has been drawn, it can be traced out.

A flow channel is the strip located between two adjacent flow lines. To calculate the seepage

under a hydraulic structure, consider a flow channel as shown in figure (4.5).

The equipotential lines crossing the flow channel are also shown, along with their corresponding

hydraulic heads. Let (q) be the flow through the flow channel per unit length of the hydraulic

structure (i.e., perpendicular to the section shown). According to Darcy’s law,

∆𝑞 = 𝑘. 𝑖. 𝐴 = 𝑘 ( ) (𝑏1 𝑥1) = 𝑘 ( ) (𝑏2 𝑥1) = 𝑘 ( ) (𝑏3 𝑥1) = ….(4.11)

𝑙1 𝑙2 𝑙3

𝑙1 = 𝑏1

𝑙2 = 𝑏2

𝑙3 = 𝑏3

4

So, from Eq. (4.11), we get

ℎ

ℎ1 − ℎ2 = ℎ2 − ℎ3 = ℎ3 − ℎ4 = ⋯ = ∆ℎ = …..………….………………….(4.12)

𝑁𝑑

where ∆h = drop in piezometric elevation between two consecutive equipotential lines,

h = total hydraulic head = difference in elevation of water between the upstream and

downstream side

Nd = number of potential drops

Equation (4.12) demonstrates that the loss of head between any two consecutive equipotential

lines is the same. Combining Eqs. (4.11) and (4.12) gives

ℎ

∆𝑞 = 𝑘 𝑁 ..………….…………………………………………………………….(4.13)

𝑑

If there are 𝑁𝑓 flow channels in a flow net, the rate of seepage per unit length of the hydraulic

structure is

𝑁

𝑞 = 𝑁𝑓 ∆𝑞 = 𝑘 ℎ 𝑁𝑓 ..…………………………………………………………….(4.14)

𝑑

Although flow nets are usually constructed in such a way that all flow elements are

approximately squares, that need not always be the case. We could construct flow nets with all the

flow elements drawn as rectangles. In that case the width-to-length ratio of the flow nets must be a

constant, i.e.,

𝑏1 𝑏2 𝑏3

= = = ⋯ = 𝑛 ..…………………………………………………….(4.15)

𝑙1 𝑙2 𝑙3

For such flow nets the rate of seepage per unit length of hydraulic structure can be given by

𝑁𝑓

𝑞=𝑘ℎ 𝑛 ..…………….…………………………………………………….(4.16)

𝑁𝑑

Example (4.1): For the flow net under a dam shown in figure:-

(a) How high would water rise if a piezometer is placed at (i) A, (ii) B, (iii) C ?

(b) If k=0.01mm/s, determine the seepage loss of the dam in m3/(day·m).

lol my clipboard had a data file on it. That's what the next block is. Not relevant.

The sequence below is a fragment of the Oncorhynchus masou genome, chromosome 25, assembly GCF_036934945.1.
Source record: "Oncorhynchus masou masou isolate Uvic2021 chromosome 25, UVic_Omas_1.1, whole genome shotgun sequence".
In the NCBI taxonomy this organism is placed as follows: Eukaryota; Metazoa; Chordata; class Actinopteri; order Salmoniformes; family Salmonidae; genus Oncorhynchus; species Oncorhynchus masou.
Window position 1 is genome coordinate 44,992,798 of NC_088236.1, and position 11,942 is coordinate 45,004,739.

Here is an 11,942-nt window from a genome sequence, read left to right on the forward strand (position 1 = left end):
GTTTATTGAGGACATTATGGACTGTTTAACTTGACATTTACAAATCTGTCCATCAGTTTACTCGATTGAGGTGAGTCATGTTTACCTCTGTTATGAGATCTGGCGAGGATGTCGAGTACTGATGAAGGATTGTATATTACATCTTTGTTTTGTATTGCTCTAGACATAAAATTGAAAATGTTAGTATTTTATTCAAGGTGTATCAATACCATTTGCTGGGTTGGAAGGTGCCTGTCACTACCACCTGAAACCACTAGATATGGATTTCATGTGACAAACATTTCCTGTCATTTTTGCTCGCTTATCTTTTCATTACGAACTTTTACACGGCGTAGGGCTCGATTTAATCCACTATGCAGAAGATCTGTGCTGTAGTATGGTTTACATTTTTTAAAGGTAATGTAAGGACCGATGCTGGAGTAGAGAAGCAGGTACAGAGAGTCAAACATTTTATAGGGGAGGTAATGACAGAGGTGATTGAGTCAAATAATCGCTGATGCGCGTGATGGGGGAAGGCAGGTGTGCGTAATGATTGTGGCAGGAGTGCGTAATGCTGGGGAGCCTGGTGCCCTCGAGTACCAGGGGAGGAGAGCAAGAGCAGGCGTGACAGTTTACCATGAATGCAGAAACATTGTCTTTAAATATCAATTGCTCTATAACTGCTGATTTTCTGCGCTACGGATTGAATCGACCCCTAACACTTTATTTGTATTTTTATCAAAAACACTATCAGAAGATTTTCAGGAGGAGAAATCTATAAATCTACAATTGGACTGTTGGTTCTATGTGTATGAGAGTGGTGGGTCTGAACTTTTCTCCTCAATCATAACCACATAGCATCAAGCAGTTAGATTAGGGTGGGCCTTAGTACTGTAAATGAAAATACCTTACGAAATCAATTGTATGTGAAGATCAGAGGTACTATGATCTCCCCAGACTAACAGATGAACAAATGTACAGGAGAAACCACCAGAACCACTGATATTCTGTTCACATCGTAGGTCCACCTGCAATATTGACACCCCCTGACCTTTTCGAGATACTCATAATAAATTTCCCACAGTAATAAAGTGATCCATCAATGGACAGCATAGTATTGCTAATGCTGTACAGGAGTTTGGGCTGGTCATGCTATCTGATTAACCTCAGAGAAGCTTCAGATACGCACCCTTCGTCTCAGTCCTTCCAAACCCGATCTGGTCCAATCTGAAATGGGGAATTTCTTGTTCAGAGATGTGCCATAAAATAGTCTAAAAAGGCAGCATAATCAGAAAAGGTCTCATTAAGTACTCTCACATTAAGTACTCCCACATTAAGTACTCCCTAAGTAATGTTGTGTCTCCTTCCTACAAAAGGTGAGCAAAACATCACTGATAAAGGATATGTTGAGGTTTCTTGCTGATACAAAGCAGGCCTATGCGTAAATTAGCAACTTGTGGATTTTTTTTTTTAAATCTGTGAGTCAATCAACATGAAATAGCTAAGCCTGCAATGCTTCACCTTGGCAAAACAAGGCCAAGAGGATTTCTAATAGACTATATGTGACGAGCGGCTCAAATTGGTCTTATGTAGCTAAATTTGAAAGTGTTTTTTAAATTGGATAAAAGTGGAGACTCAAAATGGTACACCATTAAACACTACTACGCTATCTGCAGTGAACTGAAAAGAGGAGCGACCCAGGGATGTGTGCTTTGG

10 m

D/S water level

B

Permeable layer

Impermeable layer

10 m

Scale

5

Solution:

The maximum hydraulic head h is 10 m. From figure, 𝑁𝑑 = 12, ∆ℎ = ℎ/𝑁𝑑 =10/12 =0.833.

Part a (i):

To reach A, water must go through three potential drops. So head lost is equal to

3(0.833)=2.5m. Hence the elevation of the water level in the piezometer at A will be 10 −2.5 =

7.5m above the ground surface.

Part a (ii):

The water level in the piezometer above the ground level is 10 − 5(0.833)= 5.84m.

Part a (iii):

Points A and C are located on the same equipotential line. So water in a piezometer at C will

rise to the same elevation as at A, i.e., 7.5m above the ground surface.

Part b:

The seepage loss is given by q = k h Nf /Nd . From figure, Nf = 5 and Nd = 12. Since k =

0.01mm/s = (0.01/1000) (60×60×24) = 0.864 m/day

q = 0.864 (10)(5/12) = 3.6m3/(day ·m)

Consider the dam section shown in Figure (4.3a), the cross-section of which has been replotted

in Figure (4.6). To find the pressure head at point D; from the flow net shown in Figure (4.3a), the

pressure head is equal to (10 + 3.34m) minus the hydraulic head loss. Point D coincides with the

third equipotential line beginning with the upstream side, which means that the hydraulic head loss

at that point is 2(h/Nd) = 2(10/12) = 1.67m. So, pressure head at D = 13.34 − 1.67 = 11.67m